Driving is a wonderful privilege. But in order to earn it in Washington, D.C., you have to prove to the District of Columbia’s Department of Motor Vehicles (DMV) that you can responsibly handle a vehicle and follow the rules of the road.

Still, the process looks slightly different, depending on your age and the type of vehicle you want to drive.

Gradual Rearing of Adult Drivers (GRAD) Program (Age 16-20)

The District of Columbia’s DMV follows a system called the Gradual Rearing of Adult Drivers (GRAD) program, which allocates certain driving privileges over a period of time.

The process has several steps, and you can start once you turn 16 years old.

Learner’s Permit

The first step toward getting a full driver’s license in the GRAD program is getting a learner’s permit. This will allow you to drive as long as:

  • You’re accompanied by someone who’s at least 21 years old and has their full license.
    • No other passengers allowed.
  • It’s between 6 a.m. and 9 p.m.

In order to apply, schedule an appointment with the closest participating Department of Motor Vehicles office and bring:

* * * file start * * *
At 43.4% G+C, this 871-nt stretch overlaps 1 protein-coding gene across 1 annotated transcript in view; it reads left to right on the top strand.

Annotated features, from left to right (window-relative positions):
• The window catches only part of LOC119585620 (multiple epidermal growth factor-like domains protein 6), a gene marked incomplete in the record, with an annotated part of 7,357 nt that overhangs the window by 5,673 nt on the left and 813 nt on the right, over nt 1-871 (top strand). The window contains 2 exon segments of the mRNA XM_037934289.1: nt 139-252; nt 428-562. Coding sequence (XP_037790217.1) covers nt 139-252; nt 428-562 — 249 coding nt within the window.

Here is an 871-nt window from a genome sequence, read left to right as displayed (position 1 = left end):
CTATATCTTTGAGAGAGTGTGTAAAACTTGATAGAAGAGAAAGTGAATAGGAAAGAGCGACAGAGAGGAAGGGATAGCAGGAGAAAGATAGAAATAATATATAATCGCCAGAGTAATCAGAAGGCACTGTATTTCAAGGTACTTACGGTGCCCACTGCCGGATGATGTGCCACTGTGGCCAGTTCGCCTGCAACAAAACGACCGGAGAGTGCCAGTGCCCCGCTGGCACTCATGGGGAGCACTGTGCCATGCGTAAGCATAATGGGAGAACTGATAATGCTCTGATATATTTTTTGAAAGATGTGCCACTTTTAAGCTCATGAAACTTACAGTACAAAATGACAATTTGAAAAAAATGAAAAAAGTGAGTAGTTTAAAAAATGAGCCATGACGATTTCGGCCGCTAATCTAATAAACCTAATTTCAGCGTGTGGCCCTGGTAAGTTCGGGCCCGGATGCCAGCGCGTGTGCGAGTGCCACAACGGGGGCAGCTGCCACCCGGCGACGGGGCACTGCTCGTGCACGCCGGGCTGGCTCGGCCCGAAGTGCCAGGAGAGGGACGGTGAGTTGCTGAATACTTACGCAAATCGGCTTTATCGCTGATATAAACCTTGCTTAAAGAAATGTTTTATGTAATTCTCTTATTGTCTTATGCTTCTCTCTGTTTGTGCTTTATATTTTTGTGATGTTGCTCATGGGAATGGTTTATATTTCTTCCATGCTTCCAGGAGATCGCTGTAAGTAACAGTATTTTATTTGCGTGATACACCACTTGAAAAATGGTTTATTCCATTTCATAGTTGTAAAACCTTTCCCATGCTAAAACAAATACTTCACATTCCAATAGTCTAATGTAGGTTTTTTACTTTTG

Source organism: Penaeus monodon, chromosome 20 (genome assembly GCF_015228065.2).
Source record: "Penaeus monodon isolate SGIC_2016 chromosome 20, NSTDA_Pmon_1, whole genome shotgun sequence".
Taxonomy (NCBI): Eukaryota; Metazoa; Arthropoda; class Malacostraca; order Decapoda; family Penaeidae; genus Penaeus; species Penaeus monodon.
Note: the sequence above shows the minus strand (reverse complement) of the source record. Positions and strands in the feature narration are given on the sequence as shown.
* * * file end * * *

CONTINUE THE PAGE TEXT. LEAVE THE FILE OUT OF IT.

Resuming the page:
You’ll also need to successfully pass:

  • A vision test.
  • The written knowledge exam.

After the above requirements are met, you’ll be issued your learner’s permit.

This credential is good for 2 years, but you’ll have to practice for at least 6 months before you can apply for the next step.

Provisional License

After practicing for a minimum of 6 months on your learner’s permit, you can apply for your provisional license. Earning this credential involves passing the driving skills exam, in which you’ll drive on actual D.C. roads with an examiner.

Make another appointment with the DMV and bring:

  • Your current, valid learner’s permit.
  • A Certification of Eligibility for Provisional License form.
    • Must be signed by a parent or guardian.
    • Certifies 40 hours of driving practice.
  • The road skills exam fee.

The vehicle you test in must also have current, valid:

  • Insurance.
  • Registration.
  • License plates.
  • Inspection stickers.

You’ll also have to show up to this appointment with a licensed driver who’s 21 or older.

After successfully passing the exam and paying the fee, you’ll be issued your provisional license. Restrictions on this credential include:

  • Only having one passenger.
    • Must be at least 21 and fully licensed.
  • Only driving during the following times:
  • September – June:
    • Monday – Thursday: 6:01 a.m. – 10:59 p.m.
    • Friday – Sunday: 6:01 a.m. – 11:59 p.m.
  • July – August: 
    • Every day, 6:01 a.m. – 11:59 a.m.

Timing restrictions may be waived if you’re driving:

  • With a fully licensed passenger, age 21 or older.
  • To or from:
    • School.
    • Church.
    • An athletic event or training session.

Full Driver’s License With Conditions